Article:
Moroccan Pastries – My Favorite Moroccan Treat
No country has a lock on the best sweets. In Paris, you’ll find chocolate éclairs. In Thailand, you’ll find mango sticky rice. In Spain, you’ll find arroz con leche. In America, you’ll find chocolate chip cookies. All are delicious and amazing in their own ways.
Morocco is no stranger to a sweet treat. In Morocco, you’ll find the delicious, “Moroccan Pastry.”
I was very skeptical at first. Some vendors that sell these little treats aren’t the most hygienic, and the thought of eating them made me sick. They sell the pastries from a table or a booth right in the outside air with no coverings. You’ll often see flies landing on the pastries here and there, sucking the honey off of them. This was a tad off-putting to me and made me lose all desire to try them. It was Nate that was brave and finally buckled down and ordered a few from a woman whose booth looked very well kept, covering her pastries. Once I tried one and got over the lack of American standard of cleanliness, I was hooked. For the rest of our trip in Morocco, I was constantly searching them out. I wanted to eat all the Moroccan pastries that I could find. Boy, was that a switch.
What is a Moroccan Pastry?
A traditional Moroccan pastry is made from a simple white flour dough recipe, and/or almond flour, mixed with hints of spice such as cinnamon, anise, turmeric, cardamom, and saffron. They are cut and shaped into different intricate designs and fried in oil. Then, they are drenched and left to sit in a honey glaze, often times mixed with a bit of orange flower or rose water. Sometimes you’ll see them sprinkled with sesame seeds. Some types have a nut and date filling on the inside while others have no filling. There is a lot of variety within the Moroccan pastry. These recipes are passed down for generations and have centuries of practice.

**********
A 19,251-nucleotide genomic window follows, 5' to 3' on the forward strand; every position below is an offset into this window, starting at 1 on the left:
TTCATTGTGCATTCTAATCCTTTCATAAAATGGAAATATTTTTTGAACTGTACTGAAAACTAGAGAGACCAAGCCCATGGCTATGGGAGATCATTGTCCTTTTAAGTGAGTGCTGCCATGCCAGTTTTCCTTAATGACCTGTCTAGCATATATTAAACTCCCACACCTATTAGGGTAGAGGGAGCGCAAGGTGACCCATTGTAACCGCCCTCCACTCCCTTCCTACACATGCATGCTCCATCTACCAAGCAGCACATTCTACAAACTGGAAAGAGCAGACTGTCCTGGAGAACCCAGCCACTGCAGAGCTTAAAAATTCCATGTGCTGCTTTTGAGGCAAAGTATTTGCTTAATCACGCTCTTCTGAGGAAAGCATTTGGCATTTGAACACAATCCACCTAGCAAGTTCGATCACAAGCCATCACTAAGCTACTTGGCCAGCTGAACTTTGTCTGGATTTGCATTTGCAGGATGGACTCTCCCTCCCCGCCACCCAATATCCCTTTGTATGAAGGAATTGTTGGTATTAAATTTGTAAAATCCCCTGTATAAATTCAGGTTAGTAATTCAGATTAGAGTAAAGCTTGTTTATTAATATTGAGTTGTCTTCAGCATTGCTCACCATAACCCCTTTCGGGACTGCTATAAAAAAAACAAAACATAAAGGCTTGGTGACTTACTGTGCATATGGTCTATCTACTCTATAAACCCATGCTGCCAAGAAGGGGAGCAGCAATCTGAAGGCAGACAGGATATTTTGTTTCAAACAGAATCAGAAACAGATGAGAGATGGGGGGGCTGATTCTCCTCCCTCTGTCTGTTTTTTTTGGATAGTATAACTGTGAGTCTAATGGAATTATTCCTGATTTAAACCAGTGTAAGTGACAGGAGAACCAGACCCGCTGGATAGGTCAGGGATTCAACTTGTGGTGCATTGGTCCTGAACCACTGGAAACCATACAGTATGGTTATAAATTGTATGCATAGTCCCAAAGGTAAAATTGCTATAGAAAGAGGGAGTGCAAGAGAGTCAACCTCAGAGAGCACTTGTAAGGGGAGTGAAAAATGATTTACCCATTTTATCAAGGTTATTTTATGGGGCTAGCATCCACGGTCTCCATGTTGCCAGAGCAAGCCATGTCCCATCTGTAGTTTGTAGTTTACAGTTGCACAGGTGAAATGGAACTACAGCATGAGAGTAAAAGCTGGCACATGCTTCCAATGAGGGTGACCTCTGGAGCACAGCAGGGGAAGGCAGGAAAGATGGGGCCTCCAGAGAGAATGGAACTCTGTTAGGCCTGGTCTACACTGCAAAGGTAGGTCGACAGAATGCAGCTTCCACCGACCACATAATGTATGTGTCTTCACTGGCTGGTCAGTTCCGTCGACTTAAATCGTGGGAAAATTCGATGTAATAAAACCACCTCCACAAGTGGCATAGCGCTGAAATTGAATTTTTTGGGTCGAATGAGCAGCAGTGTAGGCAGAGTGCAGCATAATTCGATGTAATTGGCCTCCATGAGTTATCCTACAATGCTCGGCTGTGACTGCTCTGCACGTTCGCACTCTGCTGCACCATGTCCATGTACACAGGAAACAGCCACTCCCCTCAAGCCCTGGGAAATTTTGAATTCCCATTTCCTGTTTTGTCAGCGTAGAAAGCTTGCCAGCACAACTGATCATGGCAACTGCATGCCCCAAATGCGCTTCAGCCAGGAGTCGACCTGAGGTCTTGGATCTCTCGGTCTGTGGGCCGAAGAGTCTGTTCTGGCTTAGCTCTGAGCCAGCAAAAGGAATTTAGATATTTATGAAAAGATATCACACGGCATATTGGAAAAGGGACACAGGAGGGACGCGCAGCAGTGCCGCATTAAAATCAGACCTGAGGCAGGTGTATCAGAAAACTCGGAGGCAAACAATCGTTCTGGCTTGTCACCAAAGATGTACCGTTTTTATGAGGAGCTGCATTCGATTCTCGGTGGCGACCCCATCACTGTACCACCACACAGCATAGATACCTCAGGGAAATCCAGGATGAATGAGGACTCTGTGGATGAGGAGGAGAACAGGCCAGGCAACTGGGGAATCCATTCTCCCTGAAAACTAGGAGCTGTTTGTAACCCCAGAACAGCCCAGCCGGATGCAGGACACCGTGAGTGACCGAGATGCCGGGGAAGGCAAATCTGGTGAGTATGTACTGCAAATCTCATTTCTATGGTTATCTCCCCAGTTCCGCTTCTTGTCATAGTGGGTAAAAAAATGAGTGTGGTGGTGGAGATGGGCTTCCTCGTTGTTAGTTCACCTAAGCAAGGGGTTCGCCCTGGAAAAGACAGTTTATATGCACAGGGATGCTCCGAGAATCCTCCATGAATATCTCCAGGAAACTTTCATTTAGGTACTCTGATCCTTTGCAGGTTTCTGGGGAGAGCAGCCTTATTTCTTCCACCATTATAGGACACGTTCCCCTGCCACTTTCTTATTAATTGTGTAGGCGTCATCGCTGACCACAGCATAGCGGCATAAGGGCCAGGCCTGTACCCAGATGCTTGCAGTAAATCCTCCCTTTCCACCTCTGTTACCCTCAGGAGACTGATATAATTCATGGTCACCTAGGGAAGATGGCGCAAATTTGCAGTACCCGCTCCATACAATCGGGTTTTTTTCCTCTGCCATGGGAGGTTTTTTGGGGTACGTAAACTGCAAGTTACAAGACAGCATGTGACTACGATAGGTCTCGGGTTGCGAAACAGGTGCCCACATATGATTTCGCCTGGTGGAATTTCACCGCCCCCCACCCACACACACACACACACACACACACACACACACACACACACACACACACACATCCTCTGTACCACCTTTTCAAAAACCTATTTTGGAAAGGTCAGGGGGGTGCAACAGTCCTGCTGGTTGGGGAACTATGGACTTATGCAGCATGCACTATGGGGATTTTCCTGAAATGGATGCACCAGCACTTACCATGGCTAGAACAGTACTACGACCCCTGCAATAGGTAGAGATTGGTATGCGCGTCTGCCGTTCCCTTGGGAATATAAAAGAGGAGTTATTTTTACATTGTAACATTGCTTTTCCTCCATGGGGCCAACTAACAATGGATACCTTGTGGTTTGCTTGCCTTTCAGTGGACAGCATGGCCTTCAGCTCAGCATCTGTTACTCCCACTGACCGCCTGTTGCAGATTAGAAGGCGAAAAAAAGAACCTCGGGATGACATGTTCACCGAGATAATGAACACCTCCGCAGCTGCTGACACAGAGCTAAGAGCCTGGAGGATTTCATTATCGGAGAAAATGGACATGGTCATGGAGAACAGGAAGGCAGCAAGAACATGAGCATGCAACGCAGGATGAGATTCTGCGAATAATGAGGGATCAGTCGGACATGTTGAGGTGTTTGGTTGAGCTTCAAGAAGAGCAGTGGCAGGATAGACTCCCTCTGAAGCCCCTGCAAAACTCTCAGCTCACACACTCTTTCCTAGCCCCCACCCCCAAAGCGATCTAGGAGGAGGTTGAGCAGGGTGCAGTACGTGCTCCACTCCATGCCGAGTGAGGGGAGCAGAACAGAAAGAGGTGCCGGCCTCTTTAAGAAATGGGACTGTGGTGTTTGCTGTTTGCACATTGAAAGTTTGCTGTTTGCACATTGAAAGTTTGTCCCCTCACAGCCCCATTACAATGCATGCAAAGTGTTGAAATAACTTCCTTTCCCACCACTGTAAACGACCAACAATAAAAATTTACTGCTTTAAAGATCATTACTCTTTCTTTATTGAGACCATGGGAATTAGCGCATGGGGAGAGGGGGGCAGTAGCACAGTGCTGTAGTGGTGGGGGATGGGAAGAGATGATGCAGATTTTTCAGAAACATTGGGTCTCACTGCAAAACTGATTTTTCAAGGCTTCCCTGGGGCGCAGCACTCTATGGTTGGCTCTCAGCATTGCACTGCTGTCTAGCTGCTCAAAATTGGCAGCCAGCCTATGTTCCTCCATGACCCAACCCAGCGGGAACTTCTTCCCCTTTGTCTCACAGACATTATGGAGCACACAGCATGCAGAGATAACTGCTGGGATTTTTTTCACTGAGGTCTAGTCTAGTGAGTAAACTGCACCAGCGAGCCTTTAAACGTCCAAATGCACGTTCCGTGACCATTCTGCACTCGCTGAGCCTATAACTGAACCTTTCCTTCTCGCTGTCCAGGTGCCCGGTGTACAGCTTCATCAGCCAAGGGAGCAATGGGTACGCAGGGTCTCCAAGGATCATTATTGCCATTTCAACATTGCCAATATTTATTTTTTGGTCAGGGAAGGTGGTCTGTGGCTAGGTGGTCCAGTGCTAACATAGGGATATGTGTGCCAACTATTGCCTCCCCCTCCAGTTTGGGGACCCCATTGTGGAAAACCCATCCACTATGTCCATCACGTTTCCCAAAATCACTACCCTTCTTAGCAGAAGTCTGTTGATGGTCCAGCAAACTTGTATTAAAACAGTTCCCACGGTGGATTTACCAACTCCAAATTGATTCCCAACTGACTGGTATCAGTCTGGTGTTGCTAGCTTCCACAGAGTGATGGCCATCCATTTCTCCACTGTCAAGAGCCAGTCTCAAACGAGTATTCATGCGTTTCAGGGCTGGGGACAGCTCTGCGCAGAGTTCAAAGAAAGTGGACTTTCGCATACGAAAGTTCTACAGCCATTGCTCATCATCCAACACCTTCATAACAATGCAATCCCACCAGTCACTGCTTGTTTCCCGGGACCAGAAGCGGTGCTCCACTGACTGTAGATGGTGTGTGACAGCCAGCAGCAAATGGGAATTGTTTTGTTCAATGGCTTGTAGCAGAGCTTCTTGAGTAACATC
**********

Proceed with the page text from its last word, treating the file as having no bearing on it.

When you visit any Moroccan city, you are bound to come across these special treats. They aren’t to be missed. And, they are cheap! Don’t make the mistake of spending the first part of your trip in Morocco passing these treats up like I did. Every person will make them slightly different in taste and design, so be sure to grab some from several different sellers. Eat some while you’re wandering the streets and make sure to take some to go to enjoy later. These Moroccan pastries are most often enjoyed during Ramadan or other special occasions, but you’ll find them during other times of the year as well, but maybe in not such a vast quantity. We were lucky enough to visit during Ramadan, so our selection was very grand. If you find somebody making them fresh, you’ve hit the jackpot. Order an extra one for me.
Sharing and Making Friends
During our week long trip to Morocco, we spent a couple of days in Chefchaouen. We bought some Moroccan pastries and started heading on our way, wandering through the beautiful blue streets. We saw a little girl with her mom and sister that looked about Jimmy’s age. She was hanging out by her front door. She caught Jimmy’s attention, and he started heading in her direction.
We had been talking a lot to Jimmy about sharing during that time and how it’s nice to share our toys and things with our friends. Maybe we had engrained that into his mind a little too much because, well, sharing he did. All on his own, he went over to this little girl and started sharing his Moroccan pastry with her. He held it up to her mouth, and to our surprise, she happily opened up her mouth and started to eat it. She was delighted to have a bite! Jimmy would then wait for her to chew, take a bite himself, and then offer her another bite which she gladly accepted. It was the cutest encounter of our whole trip, and I’m so glad Nate captured it on camera.
Then Jimmy got a gift of his own, a big kiss on the cheek from the little girl’s mom. She reached over and laid a big kiss on on him while he continued to nibble his Moroccan pastry. She was so delighted that he had shared with her daughter, and she couldn’t stop touching his shiny blonde hair. The Moroccan people are so friendly, especially with kids. Minus the language barrier, I felt like our families could have been great friends. They were such kind people. It’s amazing how a simple Moroccan pastry mixed with childlike love, can create such a strong human connection.
Later, Jimmy shared the rest of his pastry with his dada. Can’t go to Morocco yourself to try out these pastries? If you are feeling brave and want to make these delectable pastries at home, this is a good recipe for a traditional Moroccan pastry. This particular one is called, Chebakia. This recipe has a lot of steps and is quite difficult to master, so I’ve heard, but could be fun to try. Good luck!
Have you tried a Moroccan pastry? What did you think? Feel free to leave me a comment below!